The health insurance industry and lawmakers are pulling out all the stops to urge the U.S. Department of Health & Human Services to either cancel or scale back proposed cuts to Medicare Advantage.
A bipartisan group of almost 100 House members wrote to HHS last week, requesting the agency drop the cuts and reconsider certain assumptions made within its proposal to decrease payments per person for Medicare Advantage plans by more than 2 percent in 2014.
Namely, the lawmakers want HHS to reevaluate whether Medicare's scheduled payment cuts for doctors will actually take effect, reported The Hill's Healthwatch.
"This reduction in funding will leave many vulnerable seniors with fewer benefits, higher out-of-pocket costs and in some cases the loss of their current MA coverage," wrote the lawmakers, led by Reps. Bill Cassidy (R-La.) and John Barrow (D-Ga.).
Meanwhile, America's Health Insurance Plans has launched its second TV ad, called "Drastic," targeting the cuts. This one, which follows AHIP's previous commercial highlighting the cumulative effect of payment cuts on Medicare Advantage members, features actual Medicare Advantage members explaining their concerns about how the proposed cuts will affect them, according to an AHIP Coverage blog post.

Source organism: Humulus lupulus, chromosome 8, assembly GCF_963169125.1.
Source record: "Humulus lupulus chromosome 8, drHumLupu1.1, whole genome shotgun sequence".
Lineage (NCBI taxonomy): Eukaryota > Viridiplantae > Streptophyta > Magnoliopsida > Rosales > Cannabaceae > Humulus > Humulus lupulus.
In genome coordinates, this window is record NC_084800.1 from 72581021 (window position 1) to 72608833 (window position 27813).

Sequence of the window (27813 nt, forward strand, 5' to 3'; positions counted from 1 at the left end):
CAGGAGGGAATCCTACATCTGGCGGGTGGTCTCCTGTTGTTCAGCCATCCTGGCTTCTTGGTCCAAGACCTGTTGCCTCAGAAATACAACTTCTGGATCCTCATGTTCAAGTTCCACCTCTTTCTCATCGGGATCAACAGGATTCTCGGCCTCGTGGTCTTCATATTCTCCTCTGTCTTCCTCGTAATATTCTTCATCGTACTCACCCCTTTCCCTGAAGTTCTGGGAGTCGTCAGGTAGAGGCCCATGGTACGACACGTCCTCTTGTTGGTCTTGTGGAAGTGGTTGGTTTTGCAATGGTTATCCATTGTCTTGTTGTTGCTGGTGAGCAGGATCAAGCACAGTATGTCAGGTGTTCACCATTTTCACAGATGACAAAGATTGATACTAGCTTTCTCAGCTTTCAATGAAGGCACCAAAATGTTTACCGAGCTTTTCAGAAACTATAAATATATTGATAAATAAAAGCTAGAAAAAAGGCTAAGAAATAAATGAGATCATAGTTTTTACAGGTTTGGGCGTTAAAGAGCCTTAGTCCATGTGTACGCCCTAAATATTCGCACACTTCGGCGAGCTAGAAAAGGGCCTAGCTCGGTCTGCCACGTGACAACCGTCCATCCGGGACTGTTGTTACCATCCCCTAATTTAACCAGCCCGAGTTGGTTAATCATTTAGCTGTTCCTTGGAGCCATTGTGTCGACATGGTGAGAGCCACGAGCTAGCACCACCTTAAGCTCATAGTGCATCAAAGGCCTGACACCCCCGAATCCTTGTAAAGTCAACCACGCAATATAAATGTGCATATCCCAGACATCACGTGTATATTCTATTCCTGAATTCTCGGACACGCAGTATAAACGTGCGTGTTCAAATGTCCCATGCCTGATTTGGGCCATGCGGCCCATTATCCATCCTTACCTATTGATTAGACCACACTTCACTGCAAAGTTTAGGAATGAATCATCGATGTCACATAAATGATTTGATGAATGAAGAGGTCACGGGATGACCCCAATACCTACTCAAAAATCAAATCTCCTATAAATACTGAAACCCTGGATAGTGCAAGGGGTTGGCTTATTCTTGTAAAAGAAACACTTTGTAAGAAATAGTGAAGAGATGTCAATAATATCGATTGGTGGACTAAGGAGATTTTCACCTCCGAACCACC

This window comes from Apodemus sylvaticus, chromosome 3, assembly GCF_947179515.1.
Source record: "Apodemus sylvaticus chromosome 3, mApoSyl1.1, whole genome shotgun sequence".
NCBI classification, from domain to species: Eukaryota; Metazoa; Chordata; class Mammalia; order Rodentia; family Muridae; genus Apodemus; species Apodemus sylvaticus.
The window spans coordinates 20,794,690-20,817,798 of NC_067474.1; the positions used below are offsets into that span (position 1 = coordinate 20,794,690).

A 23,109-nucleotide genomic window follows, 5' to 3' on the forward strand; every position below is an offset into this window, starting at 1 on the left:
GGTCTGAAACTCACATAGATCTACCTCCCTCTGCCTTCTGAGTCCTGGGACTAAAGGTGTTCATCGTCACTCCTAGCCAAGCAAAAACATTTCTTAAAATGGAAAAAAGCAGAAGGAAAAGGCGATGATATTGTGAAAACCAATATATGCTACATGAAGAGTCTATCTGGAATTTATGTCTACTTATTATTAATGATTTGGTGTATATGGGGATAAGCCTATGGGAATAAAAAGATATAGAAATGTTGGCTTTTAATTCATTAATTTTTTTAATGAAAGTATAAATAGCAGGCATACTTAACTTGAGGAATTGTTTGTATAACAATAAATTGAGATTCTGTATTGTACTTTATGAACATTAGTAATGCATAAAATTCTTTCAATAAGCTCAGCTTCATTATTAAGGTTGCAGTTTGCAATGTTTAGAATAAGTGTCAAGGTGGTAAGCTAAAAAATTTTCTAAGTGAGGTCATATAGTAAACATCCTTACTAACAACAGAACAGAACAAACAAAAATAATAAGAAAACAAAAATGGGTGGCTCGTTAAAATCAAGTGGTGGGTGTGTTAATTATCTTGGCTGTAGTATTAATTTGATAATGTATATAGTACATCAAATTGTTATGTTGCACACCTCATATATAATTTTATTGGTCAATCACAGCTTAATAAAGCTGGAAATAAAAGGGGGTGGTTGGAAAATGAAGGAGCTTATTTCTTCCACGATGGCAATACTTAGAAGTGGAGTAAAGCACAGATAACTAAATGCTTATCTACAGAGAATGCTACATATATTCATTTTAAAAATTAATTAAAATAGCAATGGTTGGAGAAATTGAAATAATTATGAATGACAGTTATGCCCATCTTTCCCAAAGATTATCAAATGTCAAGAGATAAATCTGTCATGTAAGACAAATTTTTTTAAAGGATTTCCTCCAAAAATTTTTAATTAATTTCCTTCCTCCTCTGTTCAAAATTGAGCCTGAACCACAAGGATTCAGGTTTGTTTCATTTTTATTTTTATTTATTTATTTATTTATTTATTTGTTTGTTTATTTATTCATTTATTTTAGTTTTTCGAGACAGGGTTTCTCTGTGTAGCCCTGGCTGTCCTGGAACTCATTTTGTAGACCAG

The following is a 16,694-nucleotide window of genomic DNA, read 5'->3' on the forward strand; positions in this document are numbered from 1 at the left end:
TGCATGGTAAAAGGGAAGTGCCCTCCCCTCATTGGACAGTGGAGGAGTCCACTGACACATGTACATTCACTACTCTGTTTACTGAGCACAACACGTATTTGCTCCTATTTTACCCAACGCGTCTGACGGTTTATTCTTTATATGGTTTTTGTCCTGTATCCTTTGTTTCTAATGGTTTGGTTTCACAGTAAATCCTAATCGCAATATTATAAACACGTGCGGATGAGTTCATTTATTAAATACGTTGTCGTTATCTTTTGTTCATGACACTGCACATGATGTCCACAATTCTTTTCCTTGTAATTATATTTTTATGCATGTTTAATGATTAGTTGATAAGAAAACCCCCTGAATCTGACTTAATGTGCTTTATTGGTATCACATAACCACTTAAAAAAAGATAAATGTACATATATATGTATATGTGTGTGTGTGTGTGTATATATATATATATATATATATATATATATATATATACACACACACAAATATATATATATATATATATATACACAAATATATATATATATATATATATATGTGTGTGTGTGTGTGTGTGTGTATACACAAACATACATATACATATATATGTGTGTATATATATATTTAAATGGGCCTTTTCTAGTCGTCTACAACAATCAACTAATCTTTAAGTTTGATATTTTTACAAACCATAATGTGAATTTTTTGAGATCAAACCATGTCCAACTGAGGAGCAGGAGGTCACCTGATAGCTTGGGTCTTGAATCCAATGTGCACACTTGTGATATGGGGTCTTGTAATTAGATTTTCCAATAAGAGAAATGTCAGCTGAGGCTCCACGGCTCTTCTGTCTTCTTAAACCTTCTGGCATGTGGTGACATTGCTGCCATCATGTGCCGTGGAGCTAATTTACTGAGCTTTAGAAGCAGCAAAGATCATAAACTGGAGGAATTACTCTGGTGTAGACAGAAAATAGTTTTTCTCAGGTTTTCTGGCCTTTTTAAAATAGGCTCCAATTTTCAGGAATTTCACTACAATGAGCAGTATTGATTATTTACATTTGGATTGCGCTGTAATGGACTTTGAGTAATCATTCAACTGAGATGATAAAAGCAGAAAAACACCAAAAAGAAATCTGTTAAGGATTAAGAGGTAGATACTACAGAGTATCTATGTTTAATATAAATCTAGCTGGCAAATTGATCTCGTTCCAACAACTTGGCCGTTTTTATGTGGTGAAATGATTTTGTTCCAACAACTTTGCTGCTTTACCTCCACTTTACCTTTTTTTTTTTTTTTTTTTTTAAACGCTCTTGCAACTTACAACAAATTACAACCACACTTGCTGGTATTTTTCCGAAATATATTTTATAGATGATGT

AHIP added that more than 25,000 seniors have called, visited or written their Congress members since HHS announced the cuts last month.
But despite the widespread campaigns opposing the cuts, one group says Medicare Advantage insurers already get paid more than they should, reported the Pittsburgh Post-Gazette.
"The plans are making a lot of statements about how they're going to be hurt, but they also are very interested in staying in the Medicare Advantage business, and they will do what they can to stay in that business," David Lipschutz, a policy attorney with the Center for Medicare Advocacy, told the Pittsburgh Post-Gazette.